Mental healthcare providers don’t like to talk about the potentially terminal nature of depression. But for many who are marooned in the chasm of major depressive disorder, therapy and medication fail. These are some of the folks who fascinate Jair Soares the most.
Soares, the jovial Brazilian-reared MD and PhD who serves as chairman of the Department of Psychiatry and Behavioral Sciences for UTHealth, among other roles, is hoping that this seemingly incurable population may benefit from a new treatment called deep brain stimulation (DBS). The method involves the implantation of an electrode in the brain with the intention of sending continuous electrical impulses to correct disruption in a misbehaving neural pathway. The technique has been used since 1987 to treat patients with Parkinson’s disease and other movement disorders, but applying the technology to mental health is new. Or very old, depending on how you look at it.
Doctors have been using electricity to treat depression at least since the 1930s. Electroconvulsive therapy, or ECT, is experiencing renewed popularity as old stigmas wear away. Dr. M. Justin Coffey, the medical director of the Menninger Clinic’s Center for Brain Stimulation, came to Houston two-and-a-half years ago. Since then, he’s seen growth both in ECT and another treatment, TMS (transmagnetic stimulation), which applies magnetic pulses to the brain via the scalp.
ECT uses electric currents to create a brief seizure in the brain while the patient is under anesthesia. Why do seizures reset the brain’s chemistry? Soares says doctors still aren’t sure. But according to Coffey, who is a neuropsychiatrist, “ECT is the single most effective treatment in all of psychiatry and all of neurology.”
Coffey says it’s a tragedy that Texas, especially, has laws that bow to unfounded fears based on inaccurate portrayals of the treatment in movies and TV of patients being electrocuted into drooling oblivion. It’s illegal to perform the treatment on any patient younger than 16 in this state, and the paperwork alone is enough to keep both doctors and patients away. Nevertheless, both UTHealth and Menninger now perform the regimen, as well as Ben Taub Hospital and a few smaller psychiatric clinics.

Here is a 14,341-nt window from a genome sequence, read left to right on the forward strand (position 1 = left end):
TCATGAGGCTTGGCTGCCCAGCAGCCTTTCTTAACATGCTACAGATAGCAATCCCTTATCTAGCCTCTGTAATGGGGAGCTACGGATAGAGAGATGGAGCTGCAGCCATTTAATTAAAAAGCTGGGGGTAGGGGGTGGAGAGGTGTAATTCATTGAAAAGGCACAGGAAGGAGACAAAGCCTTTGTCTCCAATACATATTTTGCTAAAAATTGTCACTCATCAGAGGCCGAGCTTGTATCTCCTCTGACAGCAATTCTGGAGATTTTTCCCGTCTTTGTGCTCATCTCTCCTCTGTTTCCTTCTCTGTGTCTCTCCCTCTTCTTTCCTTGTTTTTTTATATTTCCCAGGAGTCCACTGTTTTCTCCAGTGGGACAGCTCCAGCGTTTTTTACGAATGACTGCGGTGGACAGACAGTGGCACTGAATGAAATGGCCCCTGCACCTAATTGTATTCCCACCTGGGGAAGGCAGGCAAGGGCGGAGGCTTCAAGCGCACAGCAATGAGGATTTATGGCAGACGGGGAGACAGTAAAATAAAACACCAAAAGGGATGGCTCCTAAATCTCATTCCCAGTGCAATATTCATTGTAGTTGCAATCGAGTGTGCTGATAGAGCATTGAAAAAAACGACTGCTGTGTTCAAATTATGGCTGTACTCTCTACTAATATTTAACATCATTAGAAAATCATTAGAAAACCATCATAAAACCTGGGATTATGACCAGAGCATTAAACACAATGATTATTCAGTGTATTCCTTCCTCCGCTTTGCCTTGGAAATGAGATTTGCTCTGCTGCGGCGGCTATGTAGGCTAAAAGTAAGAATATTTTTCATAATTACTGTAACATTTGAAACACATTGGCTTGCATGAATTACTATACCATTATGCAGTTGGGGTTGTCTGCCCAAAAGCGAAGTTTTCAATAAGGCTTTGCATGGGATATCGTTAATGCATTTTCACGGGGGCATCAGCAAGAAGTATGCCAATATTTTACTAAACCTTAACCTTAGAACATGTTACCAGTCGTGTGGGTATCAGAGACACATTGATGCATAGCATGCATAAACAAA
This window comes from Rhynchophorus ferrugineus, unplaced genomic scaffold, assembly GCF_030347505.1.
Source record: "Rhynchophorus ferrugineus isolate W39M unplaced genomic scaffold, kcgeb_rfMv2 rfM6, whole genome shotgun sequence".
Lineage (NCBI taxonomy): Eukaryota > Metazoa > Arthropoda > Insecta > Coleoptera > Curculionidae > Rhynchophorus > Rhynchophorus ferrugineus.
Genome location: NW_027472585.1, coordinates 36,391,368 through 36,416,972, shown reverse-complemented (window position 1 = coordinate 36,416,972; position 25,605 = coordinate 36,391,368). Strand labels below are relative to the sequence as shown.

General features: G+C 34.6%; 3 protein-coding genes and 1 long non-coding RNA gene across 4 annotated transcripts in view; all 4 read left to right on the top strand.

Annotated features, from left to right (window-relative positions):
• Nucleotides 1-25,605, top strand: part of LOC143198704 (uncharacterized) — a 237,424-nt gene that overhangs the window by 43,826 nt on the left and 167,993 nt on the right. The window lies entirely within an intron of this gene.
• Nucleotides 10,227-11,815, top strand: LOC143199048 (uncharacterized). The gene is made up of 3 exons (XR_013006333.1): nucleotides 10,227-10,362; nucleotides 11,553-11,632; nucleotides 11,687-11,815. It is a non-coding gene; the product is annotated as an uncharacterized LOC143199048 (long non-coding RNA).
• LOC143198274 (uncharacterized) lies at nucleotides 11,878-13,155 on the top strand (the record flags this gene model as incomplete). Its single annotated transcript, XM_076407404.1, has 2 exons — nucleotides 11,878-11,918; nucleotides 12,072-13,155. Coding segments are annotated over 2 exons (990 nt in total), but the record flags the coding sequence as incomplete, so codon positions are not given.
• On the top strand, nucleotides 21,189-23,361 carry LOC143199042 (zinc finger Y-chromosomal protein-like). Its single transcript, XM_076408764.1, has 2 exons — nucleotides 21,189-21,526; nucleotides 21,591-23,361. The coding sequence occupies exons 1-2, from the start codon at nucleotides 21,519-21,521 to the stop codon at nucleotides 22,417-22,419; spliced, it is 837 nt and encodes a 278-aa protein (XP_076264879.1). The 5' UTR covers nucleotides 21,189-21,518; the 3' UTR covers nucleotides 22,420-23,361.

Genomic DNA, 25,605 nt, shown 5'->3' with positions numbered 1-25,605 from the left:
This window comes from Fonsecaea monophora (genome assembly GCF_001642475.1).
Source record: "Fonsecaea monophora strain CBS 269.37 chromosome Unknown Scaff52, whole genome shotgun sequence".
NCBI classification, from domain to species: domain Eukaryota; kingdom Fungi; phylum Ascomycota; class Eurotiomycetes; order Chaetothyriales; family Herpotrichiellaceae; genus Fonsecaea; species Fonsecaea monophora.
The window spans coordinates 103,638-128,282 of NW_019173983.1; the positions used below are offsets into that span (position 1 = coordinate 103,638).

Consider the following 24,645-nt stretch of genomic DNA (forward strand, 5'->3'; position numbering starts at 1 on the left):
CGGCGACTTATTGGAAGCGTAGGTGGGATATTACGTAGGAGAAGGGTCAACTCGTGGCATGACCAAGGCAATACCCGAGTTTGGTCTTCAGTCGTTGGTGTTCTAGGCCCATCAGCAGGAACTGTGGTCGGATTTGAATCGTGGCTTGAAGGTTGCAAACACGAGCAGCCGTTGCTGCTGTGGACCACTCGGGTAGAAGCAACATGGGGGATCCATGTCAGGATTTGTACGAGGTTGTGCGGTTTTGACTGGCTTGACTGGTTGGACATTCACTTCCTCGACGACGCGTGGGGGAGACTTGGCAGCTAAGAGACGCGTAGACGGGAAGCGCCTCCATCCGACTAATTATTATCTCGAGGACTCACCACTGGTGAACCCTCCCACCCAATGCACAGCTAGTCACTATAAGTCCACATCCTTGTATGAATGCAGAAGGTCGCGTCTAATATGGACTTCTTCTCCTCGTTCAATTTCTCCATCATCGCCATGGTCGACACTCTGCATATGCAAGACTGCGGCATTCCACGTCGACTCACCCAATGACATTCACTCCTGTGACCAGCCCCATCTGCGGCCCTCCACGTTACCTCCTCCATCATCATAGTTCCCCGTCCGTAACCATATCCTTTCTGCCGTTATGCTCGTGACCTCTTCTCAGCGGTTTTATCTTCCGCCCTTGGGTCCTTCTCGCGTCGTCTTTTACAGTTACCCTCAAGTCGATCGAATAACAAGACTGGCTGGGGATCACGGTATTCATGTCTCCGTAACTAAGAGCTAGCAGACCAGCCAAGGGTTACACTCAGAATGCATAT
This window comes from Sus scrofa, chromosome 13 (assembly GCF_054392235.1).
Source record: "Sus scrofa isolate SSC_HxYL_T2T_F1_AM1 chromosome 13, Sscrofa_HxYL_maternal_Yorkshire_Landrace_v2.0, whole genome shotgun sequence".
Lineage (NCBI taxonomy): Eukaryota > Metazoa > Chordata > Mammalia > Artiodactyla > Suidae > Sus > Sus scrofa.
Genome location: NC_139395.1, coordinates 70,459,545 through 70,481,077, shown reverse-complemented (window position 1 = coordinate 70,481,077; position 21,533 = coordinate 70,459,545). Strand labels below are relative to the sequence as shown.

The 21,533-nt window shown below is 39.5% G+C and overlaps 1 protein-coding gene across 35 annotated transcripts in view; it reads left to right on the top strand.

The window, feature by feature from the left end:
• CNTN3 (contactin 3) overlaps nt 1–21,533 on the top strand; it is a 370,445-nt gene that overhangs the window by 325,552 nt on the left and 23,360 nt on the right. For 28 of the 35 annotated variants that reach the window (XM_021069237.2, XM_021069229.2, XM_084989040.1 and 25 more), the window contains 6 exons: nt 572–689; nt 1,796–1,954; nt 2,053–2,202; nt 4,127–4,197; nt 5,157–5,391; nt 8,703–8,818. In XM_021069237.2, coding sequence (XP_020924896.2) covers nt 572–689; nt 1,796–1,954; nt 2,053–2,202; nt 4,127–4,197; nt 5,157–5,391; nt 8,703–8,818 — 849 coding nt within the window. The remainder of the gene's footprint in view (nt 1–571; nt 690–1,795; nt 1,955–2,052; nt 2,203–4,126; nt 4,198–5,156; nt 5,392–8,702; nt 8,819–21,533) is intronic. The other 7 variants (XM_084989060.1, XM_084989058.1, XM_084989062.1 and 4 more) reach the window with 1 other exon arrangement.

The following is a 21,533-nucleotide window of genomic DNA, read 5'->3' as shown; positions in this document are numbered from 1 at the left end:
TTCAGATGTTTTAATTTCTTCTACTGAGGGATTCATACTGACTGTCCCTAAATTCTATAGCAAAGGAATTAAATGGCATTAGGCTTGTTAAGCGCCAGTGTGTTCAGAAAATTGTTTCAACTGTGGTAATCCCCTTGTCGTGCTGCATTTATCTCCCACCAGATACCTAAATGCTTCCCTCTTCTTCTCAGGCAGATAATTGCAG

Because it is less dramatic, transmagnetic stimulation has experienced none of ECT’s bad publicity. But for the same reason, it may be less effective. “At Menninger, we see the sickest of the sick, and the data on TMS don’t really support that it will work if you’ve tried multiple medications,” Coffey says of patients for whom drugs haven’t helped. Nonetheless, UT and Menninger both perform it, as do no fewer than eight other devoted “shops” as Coffey calls them, throughout the city. The appeal is that patients, free from anesthesia, can leave and immediately go about their days, as opposed to ECT, which requires brief sedation.
If deep brain stimulation proves effective, it could make both ECT and TMS recede in popularity. So far, Soares’s study has attracted six participants. This is no small feat, considering that it involves neurosurgery and steep patient requirements. His is the first such study in North America. The only other took place in Bonn, Germany. “Results seemed amazing,” Soares says. “We’re now trying to replicate and extend that.” As he describes it, DBS is like a chisel compared to ECT’s sledgehammer.
In order to qualify, patients must have failed at a cure using both ECT and at least three medications (though Soares says it’s usually many more). So far, the treatment has been effective on most, but not all, of the participants, though Soares hopes the others may report improvement over time. “Surgery allows us to stimulate a deeper part of the brain and, like a pacemaker, you can increase intensity or decrease it,” Soares explains. However, Coffey, a friend of Soares’s, questions whether we understand depression and the brain sufficiently to target the right spots. He also argues that yet another form of electrical brain treatment, transcranial direct-current stimulation, is making strides that may have similar effects to DBS without the risks involved in neurosurgery.
But Soares has high hopes that surgery might make those crippled by depression functional again. He’s aiming to complete an initial study of 10 people this year. “Then we can plan a larger, more definitive trial,” he says, looking toward an experiment that will take place at sites across the country. For patients living in darkness, it won’t be a moment too soon.